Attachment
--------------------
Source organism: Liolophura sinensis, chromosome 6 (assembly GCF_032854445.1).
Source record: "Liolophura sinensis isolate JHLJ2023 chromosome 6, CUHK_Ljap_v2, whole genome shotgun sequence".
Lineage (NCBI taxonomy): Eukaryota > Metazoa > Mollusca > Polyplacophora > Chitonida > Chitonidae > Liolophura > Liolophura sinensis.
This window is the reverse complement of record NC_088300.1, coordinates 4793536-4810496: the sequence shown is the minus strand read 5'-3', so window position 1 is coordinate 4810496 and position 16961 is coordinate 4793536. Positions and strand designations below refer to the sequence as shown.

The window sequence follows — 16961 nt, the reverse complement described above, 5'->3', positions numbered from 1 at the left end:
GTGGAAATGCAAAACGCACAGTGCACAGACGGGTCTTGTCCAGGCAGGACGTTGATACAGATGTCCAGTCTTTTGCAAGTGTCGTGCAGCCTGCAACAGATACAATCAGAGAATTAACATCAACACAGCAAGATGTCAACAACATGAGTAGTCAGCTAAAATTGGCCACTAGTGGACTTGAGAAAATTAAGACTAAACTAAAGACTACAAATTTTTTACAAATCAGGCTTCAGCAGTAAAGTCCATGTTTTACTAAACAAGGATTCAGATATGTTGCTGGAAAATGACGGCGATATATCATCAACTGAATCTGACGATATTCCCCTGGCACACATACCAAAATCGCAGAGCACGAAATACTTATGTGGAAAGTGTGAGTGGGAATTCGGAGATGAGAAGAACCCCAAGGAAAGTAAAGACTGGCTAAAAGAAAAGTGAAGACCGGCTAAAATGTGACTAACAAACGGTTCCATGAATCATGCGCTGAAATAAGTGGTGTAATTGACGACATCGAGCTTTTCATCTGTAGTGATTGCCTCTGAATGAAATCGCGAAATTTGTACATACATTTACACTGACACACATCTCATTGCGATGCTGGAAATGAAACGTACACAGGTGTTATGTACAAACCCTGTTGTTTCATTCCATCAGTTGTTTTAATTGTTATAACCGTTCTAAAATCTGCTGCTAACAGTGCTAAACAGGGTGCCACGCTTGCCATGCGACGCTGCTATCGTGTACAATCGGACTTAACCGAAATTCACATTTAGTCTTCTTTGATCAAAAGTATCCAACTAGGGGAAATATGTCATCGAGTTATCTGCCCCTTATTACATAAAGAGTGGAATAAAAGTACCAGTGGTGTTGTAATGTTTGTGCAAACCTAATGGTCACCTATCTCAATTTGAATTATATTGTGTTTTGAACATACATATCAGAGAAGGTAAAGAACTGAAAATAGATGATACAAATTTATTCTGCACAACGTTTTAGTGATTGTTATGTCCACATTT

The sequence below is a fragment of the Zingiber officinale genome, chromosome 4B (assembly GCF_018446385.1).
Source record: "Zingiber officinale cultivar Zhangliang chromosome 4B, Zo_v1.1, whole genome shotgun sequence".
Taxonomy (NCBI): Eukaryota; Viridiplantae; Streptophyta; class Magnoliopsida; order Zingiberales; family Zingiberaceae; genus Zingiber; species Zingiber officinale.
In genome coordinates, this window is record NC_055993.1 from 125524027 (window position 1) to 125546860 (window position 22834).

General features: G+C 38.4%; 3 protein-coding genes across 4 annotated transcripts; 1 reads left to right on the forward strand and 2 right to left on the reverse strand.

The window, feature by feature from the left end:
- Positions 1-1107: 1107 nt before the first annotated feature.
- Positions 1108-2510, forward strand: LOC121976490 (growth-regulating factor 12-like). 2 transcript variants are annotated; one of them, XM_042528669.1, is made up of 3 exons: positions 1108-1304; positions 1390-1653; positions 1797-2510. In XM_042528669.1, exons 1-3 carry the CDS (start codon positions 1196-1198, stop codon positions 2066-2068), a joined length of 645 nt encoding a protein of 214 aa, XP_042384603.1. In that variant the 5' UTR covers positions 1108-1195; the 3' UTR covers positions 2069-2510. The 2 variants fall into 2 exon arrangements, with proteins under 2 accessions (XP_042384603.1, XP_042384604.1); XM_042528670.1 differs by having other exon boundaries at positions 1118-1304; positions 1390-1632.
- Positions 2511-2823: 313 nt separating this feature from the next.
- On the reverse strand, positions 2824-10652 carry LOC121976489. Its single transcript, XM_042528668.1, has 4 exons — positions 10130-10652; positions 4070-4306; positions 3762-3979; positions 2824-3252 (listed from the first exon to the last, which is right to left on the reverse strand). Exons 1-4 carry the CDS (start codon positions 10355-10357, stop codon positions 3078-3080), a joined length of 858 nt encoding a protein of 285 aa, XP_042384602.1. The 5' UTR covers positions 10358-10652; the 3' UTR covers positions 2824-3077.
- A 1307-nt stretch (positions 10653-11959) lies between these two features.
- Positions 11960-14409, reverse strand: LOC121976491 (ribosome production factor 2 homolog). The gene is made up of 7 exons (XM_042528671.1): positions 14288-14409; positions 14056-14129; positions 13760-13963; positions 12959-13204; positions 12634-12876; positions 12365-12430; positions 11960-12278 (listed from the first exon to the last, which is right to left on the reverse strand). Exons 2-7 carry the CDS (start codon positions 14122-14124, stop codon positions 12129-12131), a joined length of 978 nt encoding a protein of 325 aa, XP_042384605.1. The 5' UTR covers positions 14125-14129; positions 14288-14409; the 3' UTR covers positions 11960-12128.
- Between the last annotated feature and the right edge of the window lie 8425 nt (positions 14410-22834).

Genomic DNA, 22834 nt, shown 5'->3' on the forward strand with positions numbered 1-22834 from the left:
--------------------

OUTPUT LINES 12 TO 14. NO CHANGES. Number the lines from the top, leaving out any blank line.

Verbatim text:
The window, feature by feature from the left end:
- Positions 1-1107: 1107 nt before the first annotated feature.
- Positions 1108-2510, forward strand: LOC121976490 (growth-regulating factor 12-like). 2 transcript variants are annotated; one of them, XM_042528669.1, is made up of 3 exons: positions 1108-1304; positions 1390-1653; positions 1797-2510. In XM_042528669.1, exons 1-3 carry the CDS (start codon positions 1196-1198, stop codon positions 2066-2068), a joined length of 645 nt encoding a protein of 214 aa, XP_042384603.1. In that variant the 5' UTR covers positions 1108-1195; the 3' UTR covers positions 2069-2510. The 2 variants fall into 2 exon arrangements, with proteins under 2 accessions (XP_042384603.1, XP_042384604.1); XM_042528670.1 differs by having other exon boundaries at positions 1118-1304; positions 1390-1632.